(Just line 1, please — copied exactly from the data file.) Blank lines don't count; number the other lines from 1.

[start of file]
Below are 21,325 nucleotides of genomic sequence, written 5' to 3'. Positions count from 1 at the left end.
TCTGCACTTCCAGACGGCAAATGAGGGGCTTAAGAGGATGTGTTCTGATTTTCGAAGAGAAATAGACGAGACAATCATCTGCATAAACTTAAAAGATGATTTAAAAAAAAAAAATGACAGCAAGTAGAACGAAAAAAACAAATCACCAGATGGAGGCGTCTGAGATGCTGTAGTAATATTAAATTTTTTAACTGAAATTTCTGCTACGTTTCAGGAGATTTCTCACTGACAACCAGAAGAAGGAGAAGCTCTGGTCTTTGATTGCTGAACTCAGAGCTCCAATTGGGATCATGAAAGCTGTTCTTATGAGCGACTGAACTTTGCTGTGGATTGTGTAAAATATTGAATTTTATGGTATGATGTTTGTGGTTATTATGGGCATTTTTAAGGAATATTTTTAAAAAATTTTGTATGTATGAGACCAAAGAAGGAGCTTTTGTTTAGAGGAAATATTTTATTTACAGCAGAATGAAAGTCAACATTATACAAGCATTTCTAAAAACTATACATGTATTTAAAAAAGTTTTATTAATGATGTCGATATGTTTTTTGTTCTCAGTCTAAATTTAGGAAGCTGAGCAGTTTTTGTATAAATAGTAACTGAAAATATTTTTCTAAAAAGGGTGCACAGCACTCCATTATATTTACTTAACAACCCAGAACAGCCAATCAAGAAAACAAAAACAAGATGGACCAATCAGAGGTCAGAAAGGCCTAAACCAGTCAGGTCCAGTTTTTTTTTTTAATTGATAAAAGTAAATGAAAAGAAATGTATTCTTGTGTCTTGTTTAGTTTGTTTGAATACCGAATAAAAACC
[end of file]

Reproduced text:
Below are 21,325 nucleotides of genomic sequence, written 5' to 3'. Positions count from 1 at the left end.